The organisers of the Berg River Canoe Marathon have announced that the 2020 edition of the four day canoeing race from Paarl to Velddrif in early July has been cancelled as the country prepares for the worsening of the Covid-19 pandemic.
The race was to have been held from 8 to 11 July, but with the current projections for the spread of the novel coronavirus showing that July will be the peak of the pandemic in the Western Cape, the organisers consulted with regional and national stakeholders and, with the support of Canoeing South Africa, there was consensus that it would be impossible to stage the race in 2020.
"There was a good deal of excitement around the Berg this year, with a new organising team in charge with plans to add significant value to this iconic event, which makes it very frustrating to have to accept that we will not be allowed to host the race in July," said race organiser Brandon Macleod.
Western Cape premier Alan Winde outlined that current modelling showed that the pandemic would peak in the Western Cape in July, adding that epidemiologists warn that at that stage the region would see around 80 000 new cases of the virus in a week.
"We looked at a variety of suggestions to try and stage the race in a way that observes all the lockdown regulations, but it is clear that the seriousness of the projections for July that there is no way we could think about holding the event safely and responsibly," said Macleod.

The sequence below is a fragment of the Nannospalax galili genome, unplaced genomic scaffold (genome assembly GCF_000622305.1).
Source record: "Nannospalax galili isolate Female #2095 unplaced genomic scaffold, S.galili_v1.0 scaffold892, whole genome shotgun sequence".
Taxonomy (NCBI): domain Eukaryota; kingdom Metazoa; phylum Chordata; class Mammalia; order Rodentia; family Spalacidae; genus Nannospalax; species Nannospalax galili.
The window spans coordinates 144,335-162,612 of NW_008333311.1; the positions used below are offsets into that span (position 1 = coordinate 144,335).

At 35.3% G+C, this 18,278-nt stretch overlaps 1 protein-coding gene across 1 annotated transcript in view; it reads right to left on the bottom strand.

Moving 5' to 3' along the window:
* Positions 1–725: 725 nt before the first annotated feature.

He added that the remoteness of the event meant that all the participants and their support crews had to travel long distances, many of them across provincial boundaries, and were then reliant on local accommodation during the event.
"There were a myriad of factors to consider, including the support crews, safety personnel and all the requirements of the event safety plan, and in almost every instance there was an insurmountable obstacle when viewed against the projected level of the lockdown and the seriousness of the pandemic at that time.
"The Berg relies on winter rainfall, which heavily limits its date flexibility, and the possibility of postponing the race," he added.
Regarded as one of the toughest ultra-paddling races in the world, canoeists planning to complete the 240km long odyssey need to spend months training and preparing, which has been curtailed under the current lockdown.
"As South Africans we have all had to sacrifice a huge amount in the lockdown period, and this year as paddlers we need to accept that we will not be able to enjoy the Berg Marathon, unfortunately," Macleod added.
"2021 will be the 60th anniversary of the first Berg, and we plan to make that really special. Hopefully that will motivate the core Berg supporters to train hard to be part of that milestone event," he added.
Canoeing South Africa president Kim Pople backed the decision to cancel the 2020 event, saying that the sport had an overarching responsibility to support the national laws designed to combat the impact of the virus.
"The organisers really tried to make it happen, but we have to meet every single regulation and requirement of the national guidelines during the lockdown," said Pople.